8/14/11 A good day today. We left Marathon after finding one of two gas stations open. Gary needed gas, and I was worried that, with it being Sunday morning, we might not be able to find a place open. I'm not sure what we'd have done if none had been open, but it turned out that we found gas. Not cheap, but $4.38 per gallon for premium. But high priced gas is better than none.
Inside Big Bend National Park, we stopped at the visitor's center and asked where we could view the river. The ranger told us two places and warned us about one road that probably had overwash from the rain that fell yesterday and last night.
The roads in this part of the world are sorta weird. There are many dry washes that cross the road. When it's dry, there's no problem. But the water is meant to cross the road (cheaper than building bridges, I guess). Many of the larger overwashes have depth gauges to show how deep th water is so a driver can decide whether or not to cross the river running over the road. We have seen hundreds of them, some very large, and some very small. I guess it's the best way to deal with infrequent flash flooding.
We rode to a group camping area, where there was a boat ramp. At the boat ramp, we found the Rio Grande river and were astounded at how small it was. The river at that point was maybe 50 feet wide, and it looked pretty shallow. I wanted to walk down into the water, but there was a slippery very soft mud for about 5 feet to get to the water. So, I didn't get my feet wet in the Rio Grande! I was pretty disappointed in what I saw.
Thinking about the illegal immigrant problem in the USA, having seen the river, it's no problem to cross the river. In fact, at a viewing area, we watched a man walk from one side to the other. The water was about thigh deep; he didn't even get his shirt wet! Later, we saw two boys on a horse cross at the same place.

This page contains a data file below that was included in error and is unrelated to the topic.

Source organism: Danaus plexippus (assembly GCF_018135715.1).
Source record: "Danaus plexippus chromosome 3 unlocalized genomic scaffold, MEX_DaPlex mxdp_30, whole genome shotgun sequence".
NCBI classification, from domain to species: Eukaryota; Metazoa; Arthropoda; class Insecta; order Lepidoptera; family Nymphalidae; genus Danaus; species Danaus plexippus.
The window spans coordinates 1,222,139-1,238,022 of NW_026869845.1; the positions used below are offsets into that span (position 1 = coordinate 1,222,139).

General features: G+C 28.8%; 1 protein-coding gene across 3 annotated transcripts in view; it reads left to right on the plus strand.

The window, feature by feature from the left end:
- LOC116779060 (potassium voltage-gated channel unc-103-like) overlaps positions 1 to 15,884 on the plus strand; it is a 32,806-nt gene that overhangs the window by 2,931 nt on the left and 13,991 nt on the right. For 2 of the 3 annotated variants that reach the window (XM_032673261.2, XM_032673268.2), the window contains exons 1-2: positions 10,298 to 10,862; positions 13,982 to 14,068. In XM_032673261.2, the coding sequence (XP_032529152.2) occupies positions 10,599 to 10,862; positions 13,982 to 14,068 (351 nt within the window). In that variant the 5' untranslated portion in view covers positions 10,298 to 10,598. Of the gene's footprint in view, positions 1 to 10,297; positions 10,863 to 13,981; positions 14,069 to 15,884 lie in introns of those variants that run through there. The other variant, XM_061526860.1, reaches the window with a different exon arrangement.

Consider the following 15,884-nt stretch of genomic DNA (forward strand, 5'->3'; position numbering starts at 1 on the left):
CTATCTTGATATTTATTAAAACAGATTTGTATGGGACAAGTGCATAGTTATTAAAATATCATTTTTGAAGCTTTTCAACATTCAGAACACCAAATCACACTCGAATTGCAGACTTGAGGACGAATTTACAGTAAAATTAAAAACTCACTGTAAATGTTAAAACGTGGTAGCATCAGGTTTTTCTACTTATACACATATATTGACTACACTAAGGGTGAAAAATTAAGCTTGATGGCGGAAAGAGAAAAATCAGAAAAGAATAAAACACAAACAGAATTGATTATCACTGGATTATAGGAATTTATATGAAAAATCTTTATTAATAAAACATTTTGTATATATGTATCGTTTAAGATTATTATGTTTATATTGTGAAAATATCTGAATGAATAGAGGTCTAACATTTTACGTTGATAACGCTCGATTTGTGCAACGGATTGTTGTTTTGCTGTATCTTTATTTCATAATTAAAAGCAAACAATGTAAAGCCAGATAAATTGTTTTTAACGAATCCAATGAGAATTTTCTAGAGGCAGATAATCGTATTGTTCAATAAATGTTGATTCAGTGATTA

Not to digress from Big Bend, but we did see a lot of Border Patrol vehicles along the way. I believe we're pouring a lot of money into protecting our borders, based on the number of vehicles and officers we saw. And, we came through two "Inspection" stations along the way. They are set up to find illegal immigrants on the main roads. Each one has a dog that sniffs about (I'm not sure what he's sniffing for) the vehicle. Our passing was easy since we were on bikes. They asked if we were American citizens. We replied that we were, and they let us pass. Cars took longer.
A small bunch of mountains are in the center of the park, so we rode up to check out what was there. At the top was a lodge and restaurant. Since it was lunchtime, we went in for lunch. My club sandwich was pretty good!
Then north to Carlsbad NM. The roads we rode on were something else. Well maintained, straight, and wide, the two-lane roads had speed limits of 75 mph much of the way. We rode from 75 to about 90 mph most of the way. I'm sure we averaged over 80 mph, including towns along the way. It was a fast blast.
We found a hotel just outside Carlsbad Caverns National Park, checked in, walked to dinner, and called it a night. Before going to bed, I had to repair a boot where the heel had come unbonded from the sole. Ductape can fix anything!
It was a good day; we covered about 450 miles. BTW, I've now ridden almost 2,500 miles since leaving home last Monday.
Tomorrow, Carlsbad Caverns and then start west towards San Diego (another 1,000 miles away).
I'm not posting pics tonight; my Internet connection is very poor. I hope to post pics and blog tomorrow night.